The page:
Guest post: bookkeepers vs accountants: does your small business need both?

bookkeepers vs accountants: does your smb need both?

If you’re looking into getting help with your financials, congratulations on taking a big step for your business.

It’s important to have someone assist you with making sure your books are clean, up-to-date, and easy to read for tax season.

Should you engage bookkeeping services, though? Or do you need an accountant?

We’ll go through the differences between accountants and bookkeepers, and help you figure out the questions to ask to figure out the best path for your company.

The difference between accountants and bookkeepers

We’ll first start going through the differences between accountants and bookkeepers. You’ll need to know this—as well as a third category, CPA, which we’ll get to—in order to understand what your business actually needs.

Main functions of a bookkeeper

A bookkeeper performs the basic financial tasks that your business needs done daily (although they often don’t work daily). This includes things like making sure your accounts receivable and accounts payable are both kept track of and up to date. Do you have credit card or business loan payments? A bookkeeper will help you make sure these are paid and that you’re not charged late fees. If you collect sales tax, a bookkeeper can also help you get that paid.

It’s a good idea to have a bookkeeper watching over your financials. Even if you’re already using a business accounting program, having professional oversight is massively helpful (and can save you money in the long run). Many bookkeepers work on contract with companies; with small businesses, there’s generally not enough work to do to encompass a full-time position, so they often work with several clients at once.

Main functions of an accountant

An accountant is more advanced. They can perform bookkeeping functions, but they also go deeper—preparing financial statements and even prepping tax documents (though they can’t file them). An accountant keeps an eye on the bigger picture, looking less at the day-to-day activity, and more at top-level reporting.

If you’re to engage an accountant, they can do what you need from a bookkeeper; they need that foundation information to do the more strategic work, anyway.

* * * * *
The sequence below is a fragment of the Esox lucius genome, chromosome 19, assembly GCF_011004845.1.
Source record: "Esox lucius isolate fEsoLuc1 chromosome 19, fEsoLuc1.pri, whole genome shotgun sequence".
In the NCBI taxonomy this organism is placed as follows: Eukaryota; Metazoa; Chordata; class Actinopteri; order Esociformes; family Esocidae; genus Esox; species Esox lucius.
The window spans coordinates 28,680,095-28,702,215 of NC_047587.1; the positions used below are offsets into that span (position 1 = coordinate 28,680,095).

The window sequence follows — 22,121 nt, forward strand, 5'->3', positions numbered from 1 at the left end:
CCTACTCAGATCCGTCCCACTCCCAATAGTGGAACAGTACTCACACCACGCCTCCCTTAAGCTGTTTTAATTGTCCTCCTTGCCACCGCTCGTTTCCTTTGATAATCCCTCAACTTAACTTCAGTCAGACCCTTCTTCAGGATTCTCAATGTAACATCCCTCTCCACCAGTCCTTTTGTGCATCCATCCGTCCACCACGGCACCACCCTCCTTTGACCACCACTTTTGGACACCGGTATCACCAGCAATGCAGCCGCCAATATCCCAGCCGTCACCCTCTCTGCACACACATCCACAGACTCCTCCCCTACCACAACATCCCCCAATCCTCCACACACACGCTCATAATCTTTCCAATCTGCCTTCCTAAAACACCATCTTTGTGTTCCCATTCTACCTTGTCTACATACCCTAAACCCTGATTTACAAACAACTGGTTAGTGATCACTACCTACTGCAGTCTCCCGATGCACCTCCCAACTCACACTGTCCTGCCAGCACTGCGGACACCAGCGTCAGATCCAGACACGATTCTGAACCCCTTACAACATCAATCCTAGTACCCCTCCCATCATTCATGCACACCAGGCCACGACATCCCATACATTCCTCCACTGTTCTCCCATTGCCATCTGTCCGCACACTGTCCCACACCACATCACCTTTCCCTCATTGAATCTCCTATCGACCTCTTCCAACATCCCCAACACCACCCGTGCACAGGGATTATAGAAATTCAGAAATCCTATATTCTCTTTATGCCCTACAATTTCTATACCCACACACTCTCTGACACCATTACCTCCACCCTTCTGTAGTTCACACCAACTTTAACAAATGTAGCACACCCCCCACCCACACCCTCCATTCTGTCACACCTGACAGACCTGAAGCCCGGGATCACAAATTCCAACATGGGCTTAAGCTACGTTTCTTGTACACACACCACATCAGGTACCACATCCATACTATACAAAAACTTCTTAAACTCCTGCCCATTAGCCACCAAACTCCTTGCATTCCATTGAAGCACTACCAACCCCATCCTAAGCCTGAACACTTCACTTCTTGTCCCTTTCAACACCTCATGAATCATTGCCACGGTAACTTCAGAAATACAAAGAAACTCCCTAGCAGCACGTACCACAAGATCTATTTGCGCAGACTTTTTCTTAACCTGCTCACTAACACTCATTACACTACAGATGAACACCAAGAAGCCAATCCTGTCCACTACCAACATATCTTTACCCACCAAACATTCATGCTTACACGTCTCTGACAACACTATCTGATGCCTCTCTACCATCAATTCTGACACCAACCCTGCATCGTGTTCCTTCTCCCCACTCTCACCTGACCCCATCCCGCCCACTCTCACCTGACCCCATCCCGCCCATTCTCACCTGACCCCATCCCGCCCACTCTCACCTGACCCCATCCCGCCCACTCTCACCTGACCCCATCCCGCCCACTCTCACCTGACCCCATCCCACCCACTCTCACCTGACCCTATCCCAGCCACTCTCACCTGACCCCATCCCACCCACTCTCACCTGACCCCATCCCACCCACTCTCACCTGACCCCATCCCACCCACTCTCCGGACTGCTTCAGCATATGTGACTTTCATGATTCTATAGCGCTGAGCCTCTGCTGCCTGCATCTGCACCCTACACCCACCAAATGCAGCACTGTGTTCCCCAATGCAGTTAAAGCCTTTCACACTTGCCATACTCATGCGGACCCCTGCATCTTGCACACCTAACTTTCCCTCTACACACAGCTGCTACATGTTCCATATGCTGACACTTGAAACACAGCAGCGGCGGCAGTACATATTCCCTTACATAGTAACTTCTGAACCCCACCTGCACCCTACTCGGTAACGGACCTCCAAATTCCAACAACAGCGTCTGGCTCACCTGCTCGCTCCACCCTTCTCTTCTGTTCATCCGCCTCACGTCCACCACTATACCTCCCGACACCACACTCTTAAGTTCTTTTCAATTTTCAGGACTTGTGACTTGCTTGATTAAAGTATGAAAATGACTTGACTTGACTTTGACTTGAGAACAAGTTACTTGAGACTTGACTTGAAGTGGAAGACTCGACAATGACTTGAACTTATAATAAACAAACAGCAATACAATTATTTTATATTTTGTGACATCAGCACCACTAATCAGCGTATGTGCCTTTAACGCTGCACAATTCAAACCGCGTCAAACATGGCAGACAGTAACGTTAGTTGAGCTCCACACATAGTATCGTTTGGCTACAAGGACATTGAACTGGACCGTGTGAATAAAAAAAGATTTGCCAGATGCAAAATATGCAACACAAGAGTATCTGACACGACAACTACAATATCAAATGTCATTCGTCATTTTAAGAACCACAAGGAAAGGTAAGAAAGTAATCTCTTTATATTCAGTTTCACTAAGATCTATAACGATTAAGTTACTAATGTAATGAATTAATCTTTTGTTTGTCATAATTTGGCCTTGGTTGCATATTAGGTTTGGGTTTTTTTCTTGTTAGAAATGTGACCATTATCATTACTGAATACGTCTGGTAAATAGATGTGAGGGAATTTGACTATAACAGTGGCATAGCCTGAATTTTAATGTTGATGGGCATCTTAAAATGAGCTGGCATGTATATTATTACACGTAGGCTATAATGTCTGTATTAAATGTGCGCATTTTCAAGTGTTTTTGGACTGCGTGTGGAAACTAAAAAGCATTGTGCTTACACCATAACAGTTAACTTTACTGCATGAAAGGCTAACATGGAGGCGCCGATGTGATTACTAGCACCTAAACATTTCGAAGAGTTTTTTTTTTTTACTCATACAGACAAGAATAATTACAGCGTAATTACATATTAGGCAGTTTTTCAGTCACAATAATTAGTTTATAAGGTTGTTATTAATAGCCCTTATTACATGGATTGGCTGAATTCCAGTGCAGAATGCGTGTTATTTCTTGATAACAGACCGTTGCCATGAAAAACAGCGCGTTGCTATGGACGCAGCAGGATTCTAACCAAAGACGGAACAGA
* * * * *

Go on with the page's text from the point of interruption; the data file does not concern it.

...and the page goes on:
Understanding the job of a CPA

Are you confused that we said an accountant can’t file your taxes or represent you to the IRS? You’re certainly not alone; many people think that accountants and CPAs are the same. CPAs—certified professional accountants—are accountants, but they have an extra level of certification, which makes them authorized to sign and prepare your taxes for the government.

As you might expect, CPAs charge a premium for their service, so you’ll likely only interact with CPAs come tax season.

Do you need both an accountant and a bookkeeper?

As we mentioned, one thing a bookkeeper or a regular accountant isn’t is certified to do your taxes come tax season. And every small business (obviously) has to file their taxes. So, in a way, you do need both someone to do your bookkeeping tasks as well as a CPA, since you’ll need someone to both do your books as well as your taxes. That said, many business are fine only engaging a CPA when they start getting their taxes in order.

The question for you as a business owner, then, is more about whether you want to engage an accountant year round. The honest answer is it depends. And, sure, that may not be satisfying or definitive, but the answer is dependent on your answers to a few questions.

How to know what’s best for your business

Figure out the answers to these questions:

  • How complex are your books?
  • Are you at the kind of scale where day-to-day bookkeeping tasks don’t give you enough information to make decisions
  • How much do you need strategy help?
  • Do you know that your financials are healthy, and are you equipped to make big decisions based on the foundational numbers from your accountant?
  • Are you prepared to pay a premium for accounting services?

If you’re at an inflection point with your growth, you may want to consider an accountant who can help you look at your financial statements strategically in a way that a bookkeeper can’t. Remember that you can always engage an accountant for special projects or periodic audits; you can’t (or shouldn’t) do that with a bookkeeper, because they need to be helping you on a daily or shorter-term basis.

What all small businesses should consider

Always make sure that, as a business owner, you’re thinking about the big picture. Even if you think you know a lot about your finances, you can always know more. Engaging a professional will always be a boon to your business, and save you from costly mistakes. In the long run, they might even help your business thrive.


Author Meredith Wood is the Editor-in-Chief and VP of Marketing at Fundera, an online marketplace for small business financial solutions such as business loans. Specializing in financial advice for small business owners, Meredith is a current and past contributor to Yahoo!, Amex OPEN Forum, Fox Business, SCORE, AllBusiness and more.

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